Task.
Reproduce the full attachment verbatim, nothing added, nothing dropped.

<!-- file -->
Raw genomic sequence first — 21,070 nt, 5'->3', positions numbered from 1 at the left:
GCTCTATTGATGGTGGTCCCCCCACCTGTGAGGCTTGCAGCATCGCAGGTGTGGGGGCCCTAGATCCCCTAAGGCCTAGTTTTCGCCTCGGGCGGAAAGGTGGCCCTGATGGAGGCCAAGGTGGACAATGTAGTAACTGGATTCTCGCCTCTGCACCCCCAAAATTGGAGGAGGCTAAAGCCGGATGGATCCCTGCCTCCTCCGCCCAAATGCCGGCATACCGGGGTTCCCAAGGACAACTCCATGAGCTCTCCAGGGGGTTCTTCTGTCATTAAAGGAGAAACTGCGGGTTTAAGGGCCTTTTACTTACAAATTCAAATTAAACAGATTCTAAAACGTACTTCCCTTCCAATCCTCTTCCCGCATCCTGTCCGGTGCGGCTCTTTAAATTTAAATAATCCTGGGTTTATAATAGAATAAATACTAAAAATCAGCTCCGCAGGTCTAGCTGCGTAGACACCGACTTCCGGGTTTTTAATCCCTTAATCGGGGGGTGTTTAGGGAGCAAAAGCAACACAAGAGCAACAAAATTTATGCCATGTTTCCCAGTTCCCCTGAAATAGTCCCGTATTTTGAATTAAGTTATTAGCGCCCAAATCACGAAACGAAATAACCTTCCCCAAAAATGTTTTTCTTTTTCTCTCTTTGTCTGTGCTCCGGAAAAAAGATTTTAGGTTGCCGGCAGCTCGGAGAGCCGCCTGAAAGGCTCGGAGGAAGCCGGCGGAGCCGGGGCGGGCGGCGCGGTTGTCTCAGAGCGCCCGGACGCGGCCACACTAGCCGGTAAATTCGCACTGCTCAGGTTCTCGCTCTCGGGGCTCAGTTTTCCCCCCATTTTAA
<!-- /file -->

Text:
Raw genomic sequence first — 21,070 nt, 5'->3', positions numbered from 1 at the left:
GCTCTATTGATGGTGGTCCCCCCACCTGTGAGGCTTGCAGCATCGCAGGTGTGGGGGCCCTAGATCCCCTAAGGCCTAGTTTTCGCCTCGGGCGGAAAGGTGGCCCTGATGGAGGCCAAGGTGGACAATGTAGTAACTGGATTCTCGCCTCTGCACCCCCAAAATTGGAGGAGGCTAAAGCCGGATGGATCCCTGCCTCCTCCGCCCAAATGCCGGCATACCGGGGTTCCCAAGGACAACTCCATGAGCTCTCCAGGGGGTTCTTCTGTCATTAAAGGAGAAACTGCGGGTTTAAGGGCCTTTTACTTACAAATTCAAATTAAACAGATTCTAAAACGTACTTCCCTTCCAATCCTCTTCCCGCATCCTGTCCGGTGCGGCTCTTTAAATTTAAATAATCCTGGGTTTATAATAGAATAAATACTAAAAATCAGCTCCGCAGGTCTAGCTGCGTAGACACCGACTTCCGGGTTTTTAATCCCTTAATCGGGGGGTGTTTAGGGAGCAAAAGCAACACAAGAGCAACAAAATTTATGCCATGTTTCCCAGTTCCCCTGAAATAGTCCCGTATTTTGAATTAAGTTATTAGCGCCCAAATCACGAAACGAAATAACCTTCCCCAAAAATGTTTTTCTTTTTCTCTCTTTGTCTGTGCTCCGGAAAAAAGATTTTAGGTTGCCGGCAGCTCGGAGAGCCGCCTGAAAGGCTCGGAGGAAGCCGGCGGAGCCGGGGCGGGCGGCGCGGTTGTCTCAGAGCGCCCGGACGCGGCCACACTAGCCGGTAAATTCGCACTGCTCAGGTTCTCGCTCTCGGGGCTCAGTTTTCCCCCCATTTTAA